Whether any member of Mississippi’s congressional delegation will participate in a challenge of the election of Joe Biden as president when the U.S. House and Senate meet jointly on Jan. 6 is not clear.
Federal law gives House and Senate members the opportunity to challenge results of a presidential election on that date.
Some members of the delegation, such as Sen. Roger Wicker of Tupelo, the senior Republican member of the delegation, said after Monday’s vote of the electoral college affirming the Biden win that they reluctantly accept the results of the election.
But U.S. Rep. Steven Palazzo of the 4th District, which encompasses much of south Mississippi, did not rule out participating in a challenge to the election, according to a statement he gave the Northeast Mississippi Daily Journal in Tupelo.
“I do acknowledge the electoral college’s decision, and I also acknowledge the responsibility of Congress to certify the election results on Jan. 6,” Palazzo said. “In the coming weeks, I will continue evaluating the evidence presented by President Trump’s legal team and make a final decision on verifying the election results closer to Jan. 6.”
U.S. Sen. Cindy Hyde-Smith, whom Trump campaigned extensively for when she first won election to the post in 2018, has not commented since the electoral college vote. At one point, she was fund-raising on social media to help with Trump’s multiple, though unsuccessful, legal challenges.
Wicker voiced support soon after the Nov. 3 election for Trump’s efforts to look for instances of voter fraud but has remained quiet since then.
In a statement on Wednesday, Wicker told Mississippi Today, “The electoral college vote makes it clear that Joe Biden will be the next president of the United States. I am obviously disappointed in the outcome, and I know many Mississippians feel the same way. Nevertheless, we must respect the constitutional process and move on.”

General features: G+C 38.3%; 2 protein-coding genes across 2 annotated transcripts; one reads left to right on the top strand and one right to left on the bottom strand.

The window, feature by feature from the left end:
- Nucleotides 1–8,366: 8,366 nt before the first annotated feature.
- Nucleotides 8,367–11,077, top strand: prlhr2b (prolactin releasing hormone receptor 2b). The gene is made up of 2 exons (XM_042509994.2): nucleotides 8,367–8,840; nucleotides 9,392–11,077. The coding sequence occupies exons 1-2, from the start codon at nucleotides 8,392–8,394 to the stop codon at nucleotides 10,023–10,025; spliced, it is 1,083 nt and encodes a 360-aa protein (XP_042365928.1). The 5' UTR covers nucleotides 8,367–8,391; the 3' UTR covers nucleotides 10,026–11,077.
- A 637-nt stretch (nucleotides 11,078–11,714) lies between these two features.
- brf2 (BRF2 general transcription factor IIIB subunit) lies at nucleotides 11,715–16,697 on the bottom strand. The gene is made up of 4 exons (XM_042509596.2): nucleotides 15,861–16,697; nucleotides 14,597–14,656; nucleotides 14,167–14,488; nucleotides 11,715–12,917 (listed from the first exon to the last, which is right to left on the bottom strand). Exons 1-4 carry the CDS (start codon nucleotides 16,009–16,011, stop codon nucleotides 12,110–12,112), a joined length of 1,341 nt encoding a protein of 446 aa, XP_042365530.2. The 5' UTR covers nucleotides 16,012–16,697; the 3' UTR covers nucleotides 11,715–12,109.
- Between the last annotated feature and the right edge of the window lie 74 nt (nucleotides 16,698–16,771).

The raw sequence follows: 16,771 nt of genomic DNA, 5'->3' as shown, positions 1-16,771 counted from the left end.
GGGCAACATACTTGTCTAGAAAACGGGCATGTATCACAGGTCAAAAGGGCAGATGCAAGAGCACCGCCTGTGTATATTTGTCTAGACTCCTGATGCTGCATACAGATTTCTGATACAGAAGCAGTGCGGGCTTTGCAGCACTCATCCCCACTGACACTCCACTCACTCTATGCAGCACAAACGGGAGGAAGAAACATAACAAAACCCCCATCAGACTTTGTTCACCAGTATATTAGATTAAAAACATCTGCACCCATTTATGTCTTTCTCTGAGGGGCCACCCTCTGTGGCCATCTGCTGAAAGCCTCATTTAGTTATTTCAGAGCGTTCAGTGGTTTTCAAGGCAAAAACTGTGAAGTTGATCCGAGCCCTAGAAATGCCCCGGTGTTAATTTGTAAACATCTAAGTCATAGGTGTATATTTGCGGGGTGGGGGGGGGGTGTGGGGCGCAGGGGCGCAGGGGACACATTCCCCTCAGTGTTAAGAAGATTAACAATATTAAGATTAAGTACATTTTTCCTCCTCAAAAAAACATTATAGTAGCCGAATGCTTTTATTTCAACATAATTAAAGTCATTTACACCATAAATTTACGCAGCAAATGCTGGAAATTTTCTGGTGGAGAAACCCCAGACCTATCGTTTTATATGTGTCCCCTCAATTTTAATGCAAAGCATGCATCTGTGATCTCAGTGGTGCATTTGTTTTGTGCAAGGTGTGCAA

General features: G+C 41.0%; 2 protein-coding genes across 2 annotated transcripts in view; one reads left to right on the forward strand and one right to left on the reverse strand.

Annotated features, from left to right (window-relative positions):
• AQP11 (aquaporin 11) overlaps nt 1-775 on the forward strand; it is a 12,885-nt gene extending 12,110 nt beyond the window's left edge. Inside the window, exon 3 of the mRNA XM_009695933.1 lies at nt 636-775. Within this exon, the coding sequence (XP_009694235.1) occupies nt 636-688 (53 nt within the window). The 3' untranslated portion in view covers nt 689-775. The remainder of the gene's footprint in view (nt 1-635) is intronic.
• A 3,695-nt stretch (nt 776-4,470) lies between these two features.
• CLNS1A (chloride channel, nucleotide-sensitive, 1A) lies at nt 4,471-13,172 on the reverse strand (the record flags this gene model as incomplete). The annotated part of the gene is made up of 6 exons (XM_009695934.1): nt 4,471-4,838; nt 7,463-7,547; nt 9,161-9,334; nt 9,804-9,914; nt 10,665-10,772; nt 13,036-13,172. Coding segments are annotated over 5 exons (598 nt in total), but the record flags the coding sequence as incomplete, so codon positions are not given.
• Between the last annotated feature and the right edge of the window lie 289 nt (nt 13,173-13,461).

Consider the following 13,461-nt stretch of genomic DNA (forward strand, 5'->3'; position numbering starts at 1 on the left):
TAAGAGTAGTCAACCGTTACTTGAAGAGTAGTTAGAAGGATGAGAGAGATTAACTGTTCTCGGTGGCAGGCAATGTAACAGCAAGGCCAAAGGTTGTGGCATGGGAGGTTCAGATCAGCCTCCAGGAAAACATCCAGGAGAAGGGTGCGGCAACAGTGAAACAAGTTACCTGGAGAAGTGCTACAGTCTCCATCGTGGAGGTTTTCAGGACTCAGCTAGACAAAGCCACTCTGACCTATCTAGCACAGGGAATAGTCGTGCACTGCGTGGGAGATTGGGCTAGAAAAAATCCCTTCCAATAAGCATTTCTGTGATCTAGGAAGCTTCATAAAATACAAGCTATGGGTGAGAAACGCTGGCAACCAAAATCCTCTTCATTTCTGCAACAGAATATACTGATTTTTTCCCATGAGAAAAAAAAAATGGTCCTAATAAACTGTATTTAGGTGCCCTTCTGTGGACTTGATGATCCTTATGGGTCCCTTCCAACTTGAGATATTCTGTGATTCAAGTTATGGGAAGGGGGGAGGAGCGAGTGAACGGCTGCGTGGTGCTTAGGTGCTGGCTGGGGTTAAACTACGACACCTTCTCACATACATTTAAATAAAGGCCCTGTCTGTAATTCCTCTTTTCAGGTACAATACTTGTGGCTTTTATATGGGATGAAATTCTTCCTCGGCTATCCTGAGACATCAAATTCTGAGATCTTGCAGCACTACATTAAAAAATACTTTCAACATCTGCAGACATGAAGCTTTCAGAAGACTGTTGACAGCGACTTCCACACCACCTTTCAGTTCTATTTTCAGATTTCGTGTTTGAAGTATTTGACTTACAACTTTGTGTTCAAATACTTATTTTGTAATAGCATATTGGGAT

Rep. Michael Guest, who lives in Rankin County, said in a statement to Mississippi Today: “The electoral college has cast the final and deciding vote for Joe Biden. My prayers are with him as he prepares to assume the office of president of the United States.”
And Rep. Trent Kelly, who lives in Lee County and represents portions of north Mississippi told the Daily Journal in Tupelo: “It appears that Joe Biden is the president-elect. I have done exactly what I said I would do. I have supported President Trump and followed every possible legal remedy to ensure the election results are valid. At this time, there does not appear to be a viable and legal remedy left to pursue.
“Elections and the electoral college, as well as states’ right to certify the electorate, are an integral part of all our elections dating back to our founders. Although I do not like the results of the current election, the courts and the states have spoken. Unless there is an unforeseen, valid legal challenge, I intend to support the results of the electoral college.”
On Jan. 6, if both a senator and House member jointly agree to challenge the electoral votes from any states, then the two chambers separately debate the issue. But for the challenge to prevail, both chambers must approve it by a majority vote. With the Democrats maintaining a slim majority in the House, there does not appear to be an avenue for a successful challenge for the president.
Various Republican senators also have said they would not vote in support of a challenge that would have to invalidate the ballots in multiple states to be successful.
In addition, media reports have surfaced that Senate Majority Leader Mitch McConnell, who like Wicker acknowledged Biden as the president-elect this week, has asked his caucus members not to participate in a challenge that would be unsuccessful and place his members in the position of having to make a difficult vote.
Trump and his allies have filed dozens of lawsuits challenging the election results. Those lawsuits have been rejected by judges appointed by both Democrats and Republicans, including judges appointed by Trump.
Kelly, Guest and Palazzo filed friend of the court briefs in support of the effort of Republican state attorneys general, including Lynn Fitch of Mississippi, to invalidate the results in four swing states won by Biden, Georgia, Michigan, Pennsylvania and Wisconsin.
That lawsuit was rejected by the U.S. Supreme Court.